Home Buying in Washington>Question Details

Trulia, Other/Just Looking in San Francisco, CA

What's the typical process when buying a short sale?

Asked by Trulia, San Francisco, CA Mon Mar 5, 2012

How long does it take? What are some pitfalls?

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Hah! No, first, cultivate patience, lots and lots of patience.
A short sale, as you probably already know, is a sale from an owner, who owes the bank more money than the current market value. It may be that he hasn't lived in it long enough to build equity; or pulled out too much equity with a line of credit; or, the value of the home has dropped since he purchased it. (all too common these days)
The owner places the property on the market, normally through an agent, to sell. The agent will most often have already ensured that the bank will pay normal fees associated with the sell, and, if possible, gotten the price pre-approved. <This is not always possible>
Eventually, the property receives an offer, and the buyer and seller negotiate terms and price. The contract is normally written with dates running, NOT from ratification, but rather, from the time of the banks approval. The contract is then sent to the bank for "3rd party approval".
This will take awhile. Banks are not in the 'risk' business, nor is this a case of one person making a decision. The bank has to determine whether the price is fair, and what kind of loss they will take. They often ask for a BPO, which is an estimate made of the properties current market value, normally prepared by an agent or appraiser. Then, they have to make sure that they will get every possible cent out of the sale.
<This is where you need patience. It is not unheard of for banks to change their mind about the price, or the terms.>
If there is a first AND second lender, the second lender often has to be happy with nothing. BOTH have to sign off on the deal.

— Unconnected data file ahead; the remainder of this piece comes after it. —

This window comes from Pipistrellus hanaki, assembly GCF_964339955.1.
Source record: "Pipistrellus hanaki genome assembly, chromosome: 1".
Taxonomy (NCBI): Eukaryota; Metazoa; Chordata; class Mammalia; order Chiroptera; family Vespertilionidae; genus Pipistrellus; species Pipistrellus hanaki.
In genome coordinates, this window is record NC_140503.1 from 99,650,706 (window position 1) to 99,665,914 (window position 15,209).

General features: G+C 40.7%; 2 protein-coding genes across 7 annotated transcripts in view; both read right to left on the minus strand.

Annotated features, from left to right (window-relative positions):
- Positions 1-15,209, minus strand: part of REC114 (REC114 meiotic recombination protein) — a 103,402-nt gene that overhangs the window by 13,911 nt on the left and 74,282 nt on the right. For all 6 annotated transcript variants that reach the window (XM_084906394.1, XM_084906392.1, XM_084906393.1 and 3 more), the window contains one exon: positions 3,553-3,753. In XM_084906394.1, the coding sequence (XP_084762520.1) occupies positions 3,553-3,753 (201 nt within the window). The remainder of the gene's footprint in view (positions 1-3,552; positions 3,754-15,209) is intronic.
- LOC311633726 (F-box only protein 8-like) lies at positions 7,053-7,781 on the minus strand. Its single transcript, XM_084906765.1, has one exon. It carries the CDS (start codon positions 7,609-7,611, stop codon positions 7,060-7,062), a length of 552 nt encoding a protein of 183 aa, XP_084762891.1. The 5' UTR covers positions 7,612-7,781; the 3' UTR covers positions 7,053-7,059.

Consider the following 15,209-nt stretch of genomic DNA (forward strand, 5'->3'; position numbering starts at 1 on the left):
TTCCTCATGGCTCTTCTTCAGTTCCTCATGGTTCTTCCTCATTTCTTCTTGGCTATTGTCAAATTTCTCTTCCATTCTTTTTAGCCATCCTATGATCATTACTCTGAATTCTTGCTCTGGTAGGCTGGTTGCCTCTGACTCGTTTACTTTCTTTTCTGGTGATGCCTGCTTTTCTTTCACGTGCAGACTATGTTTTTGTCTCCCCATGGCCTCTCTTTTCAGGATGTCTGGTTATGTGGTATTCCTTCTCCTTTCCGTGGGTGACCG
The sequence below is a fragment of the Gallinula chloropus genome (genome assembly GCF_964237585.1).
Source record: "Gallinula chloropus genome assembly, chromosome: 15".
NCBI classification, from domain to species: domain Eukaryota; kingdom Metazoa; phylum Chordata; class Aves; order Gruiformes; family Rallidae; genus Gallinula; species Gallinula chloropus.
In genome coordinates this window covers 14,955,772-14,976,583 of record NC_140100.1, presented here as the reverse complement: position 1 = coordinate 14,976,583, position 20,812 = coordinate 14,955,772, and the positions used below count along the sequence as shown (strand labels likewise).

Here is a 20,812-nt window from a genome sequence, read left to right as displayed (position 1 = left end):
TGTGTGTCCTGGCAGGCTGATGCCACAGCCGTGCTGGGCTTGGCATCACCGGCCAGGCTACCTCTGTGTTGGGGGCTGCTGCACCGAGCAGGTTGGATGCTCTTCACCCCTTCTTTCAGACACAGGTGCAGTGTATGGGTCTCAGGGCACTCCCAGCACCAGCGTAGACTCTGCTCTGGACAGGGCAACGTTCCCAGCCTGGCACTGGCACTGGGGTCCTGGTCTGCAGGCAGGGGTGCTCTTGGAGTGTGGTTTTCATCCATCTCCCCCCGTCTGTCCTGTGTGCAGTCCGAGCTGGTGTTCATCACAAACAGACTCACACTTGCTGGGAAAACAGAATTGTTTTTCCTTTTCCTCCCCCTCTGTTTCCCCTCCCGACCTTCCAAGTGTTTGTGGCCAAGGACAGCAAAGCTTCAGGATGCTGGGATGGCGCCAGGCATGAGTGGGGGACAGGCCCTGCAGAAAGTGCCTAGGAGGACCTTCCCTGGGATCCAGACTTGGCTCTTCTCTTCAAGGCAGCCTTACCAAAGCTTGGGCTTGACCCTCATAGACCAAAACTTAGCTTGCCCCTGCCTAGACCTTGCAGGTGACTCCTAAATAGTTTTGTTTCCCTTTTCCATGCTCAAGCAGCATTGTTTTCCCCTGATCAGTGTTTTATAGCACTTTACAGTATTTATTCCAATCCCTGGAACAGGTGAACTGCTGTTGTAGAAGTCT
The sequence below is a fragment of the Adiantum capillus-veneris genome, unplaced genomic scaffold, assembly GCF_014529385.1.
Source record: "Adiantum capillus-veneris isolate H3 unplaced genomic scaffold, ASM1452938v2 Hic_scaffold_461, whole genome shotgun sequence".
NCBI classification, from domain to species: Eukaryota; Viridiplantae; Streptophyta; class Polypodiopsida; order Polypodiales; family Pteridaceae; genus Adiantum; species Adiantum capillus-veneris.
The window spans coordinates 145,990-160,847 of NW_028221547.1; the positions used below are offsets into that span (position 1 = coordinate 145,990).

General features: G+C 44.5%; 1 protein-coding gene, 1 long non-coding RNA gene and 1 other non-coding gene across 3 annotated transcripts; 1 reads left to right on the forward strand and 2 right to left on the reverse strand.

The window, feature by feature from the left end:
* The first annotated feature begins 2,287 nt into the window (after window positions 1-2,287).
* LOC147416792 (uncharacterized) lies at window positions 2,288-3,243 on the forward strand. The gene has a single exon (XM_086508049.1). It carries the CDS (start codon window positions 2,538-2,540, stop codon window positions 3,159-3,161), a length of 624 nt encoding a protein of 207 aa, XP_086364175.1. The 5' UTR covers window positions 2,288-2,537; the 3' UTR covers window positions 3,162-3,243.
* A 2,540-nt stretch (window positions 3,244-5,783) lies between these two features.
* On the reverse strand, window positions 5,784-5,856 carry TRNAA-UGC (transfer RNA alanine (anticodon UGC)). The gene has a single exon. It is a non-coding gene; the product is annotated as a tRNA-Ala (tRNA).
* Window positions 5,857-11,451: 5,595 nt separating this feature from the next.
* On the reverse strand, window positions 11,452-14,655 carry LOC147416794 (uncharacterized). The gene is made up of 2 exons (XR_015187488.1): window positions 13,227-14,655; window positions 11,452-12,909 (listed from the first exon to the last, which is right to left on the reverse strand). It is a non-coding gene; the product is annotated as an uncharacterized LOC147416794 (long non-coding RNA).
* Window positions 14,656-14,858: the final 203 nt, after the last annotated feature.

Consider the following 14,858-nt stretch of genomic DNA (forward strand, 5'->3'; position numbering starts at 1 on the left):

Finally, after 30-90 days, you may get bank approval . . . . or not. There are ways to deal with this, in order to protect you. Talk to your agent for more details, and . . .

GOOD LUCK! Even with all this stress, you can still, often get a property for less than you could otherwise, and home ownership is still the gateway to amassing personal wealth!
2 votes Thank Flag Link Mon Mar 5, 2012
Oh, I also forgot to mention to make sure your agent has Short Sale Addendum that states that the clock doesn't start ticking on your contingencies - home inspection, condo resale documents, appraisal, financing, etc. - until the 3rd party approval is in. Also, be prepared to make all of these happen in a very short period of time when they do approve, because they usually set a deadline by which they will allow the sale to go through for that amount.
1 vote Thank Flag Link Mon Mar 5, 2012
Hi there,

Because newbies reading this might not know what a short sale is - it is when an owner is asking their mortgage holder to allow them to sell their home for less than what they owe on it, thus selling it short.

In the past, and occasionally today, a short-sale could take 6 months to a year. But because so many of them have been happening, the process has become more commonplace and negotiations are more routine, so a short sale will typically close in 120 days from contract ratification - the date that both parties have come to an agreement and signed all contracts.

The initial negotiations between the buyer and seller are the same as what happens in a normal sale, back and forth until an agreement is reached. The next part is what takes so long - getting the bank (or banks) that hold the mortgage(s) to agree that the owner can sell it for the amount agreed upon. Now, what most buyers do not know is that, until a first offer is received and accepted by the owner/seller, the bank will not even TALK to the owner or negotiator about short selling the property. They also have to prove hardship to the bank, loss of income, loss of job, death, medical reasons, etc. as to why they are unable to continue making mortgage payments and need to sell the home.

A good Realtor® will have a negotiator ready with everything needed to begin the process once they have an offer in hand. As the process proceeds, a buyer should look for requests from the other agent such as signing an "Arms-Length Affidavit" which states you are not related to the owner, do not know the owner, and will not sell-back or rent to the owner once you take ownership. They may also ask for the buyer's social security number to provide proof that you are not in a delinquent loan to their bank. This is common, however, I am always hesitant to give out personal information like that for my clients and discovered it is only necessary for them to have the FIRST FIVE digits of your social security number, not the entire number, in order to go through this process. If you are a Realtor® purchasing a short-sale property, they may not allow you to receive a commission from the sale.